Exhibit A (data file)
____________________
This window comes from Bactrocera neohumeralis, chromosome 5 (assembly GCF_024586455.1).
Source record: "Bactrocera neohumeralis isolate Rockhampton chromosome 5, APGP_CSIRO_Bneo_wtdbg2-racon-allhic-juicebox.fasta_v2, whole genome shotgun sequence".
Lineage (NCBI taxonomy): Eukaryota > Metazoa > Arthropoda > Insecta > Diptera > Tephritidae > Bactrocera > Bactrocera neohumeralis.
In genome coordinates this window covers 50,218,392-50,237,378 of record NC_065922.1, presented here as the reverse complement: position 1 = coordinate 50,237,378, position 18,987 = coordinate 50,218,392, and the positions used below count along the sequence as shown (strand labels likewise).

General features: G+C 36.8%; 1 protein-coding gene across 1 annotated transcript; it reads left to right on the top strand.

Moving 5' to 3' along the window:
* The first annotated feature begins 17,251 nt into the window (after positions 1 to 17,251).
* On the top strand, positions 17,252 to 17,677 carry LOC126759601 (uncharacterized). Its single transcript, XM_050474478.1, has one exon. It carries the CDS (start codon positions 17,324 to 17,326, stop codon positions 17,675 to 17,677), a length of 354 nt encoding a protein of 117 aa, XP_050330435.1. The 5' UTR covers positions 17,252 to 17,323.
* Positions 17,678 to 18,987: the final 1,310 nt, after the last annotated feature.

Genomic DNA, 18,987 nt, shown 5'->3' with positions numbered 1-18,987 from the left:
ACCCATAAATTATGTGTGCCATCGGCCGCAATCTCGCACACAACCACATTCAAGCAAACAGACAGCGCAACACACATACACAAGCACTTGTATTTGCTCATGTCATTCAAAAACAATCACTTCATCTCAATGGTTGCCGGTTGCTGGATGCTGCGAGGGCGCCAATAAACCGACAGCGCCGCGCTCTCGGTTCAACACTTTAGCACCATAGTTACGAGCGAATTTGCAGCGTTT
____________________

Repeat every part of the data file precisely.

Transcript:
This window comes from Bactrocera neohumeralis, chromosome 5 (assembly GCF_024586455.1).
Source record: "Bactrocera neohumeralis isolate Rockhampton chromosome 5, APGP_CSIRO_Bneo_wtdbg2-racon-allhic-juicebox.fasta_v2, whole genome shotgun sequence".
Lineage (NCBI taxonomy): Eukaryota > Metazoa > Arthropoda > Insecta > Diptera > Tephritidae > Bactrocera > Bactrocera neohumeralis.
In genome coordinates this window covers 50,218,392-50,237,378 of record NC_065922.1, presented here as the reverse complement: position 1 = coordinate 50,237,378, position 18,987 = coordinate 50,218,392, and the positions used below count along the sequence as shown (strand labels likewise).

General features: G+C 36.8%; 1 protein-coding gene across 1 annotated transcript; it reads left to right on the top strand.

Moving 5' to 3' along the window:
* The first annotated feature begins 17,251 nt into the window (after positions 1 to 17,251).
* On the top strand, positions 17,252 to 17,677 carry LOC126759601 (uncharacterized). Its single transcript, XM_050474478.1, has one exon. It carries the CDS (start codon positions 17,324 to 17,326, stop codon positions 17,675 to 17,677), a length of 354 nt encoding a protein of 117 aa, XP_050330435.1. The 5' UTR covers positions 17,252 to 17,323.
* Positions 17,678 to 18,987: the final 1,310 nt, after the last annotated feature.

Genomic DNA, 18,987 nt, shown 5'->3' with positions numbered 1-18,987 from the left:
ACCCATAAATTATGTGTGCCATCGGCCGCAATCTCGCACACAACCACATTCAAGCAAACAGACAGCGCAACACACATACACAAGCACTTGTATTTGCTCATGTCATTCAAAAACAATCACTTCATCTCAATGGTTGCCGGTTGCTGGATGCTGCGAGGGCGCCAATAAACCGACAGCGCCGCGCTCTCGGTTCAACACTTTAGCACCATAGTTACGAGCGAATTTGCAGCGTTT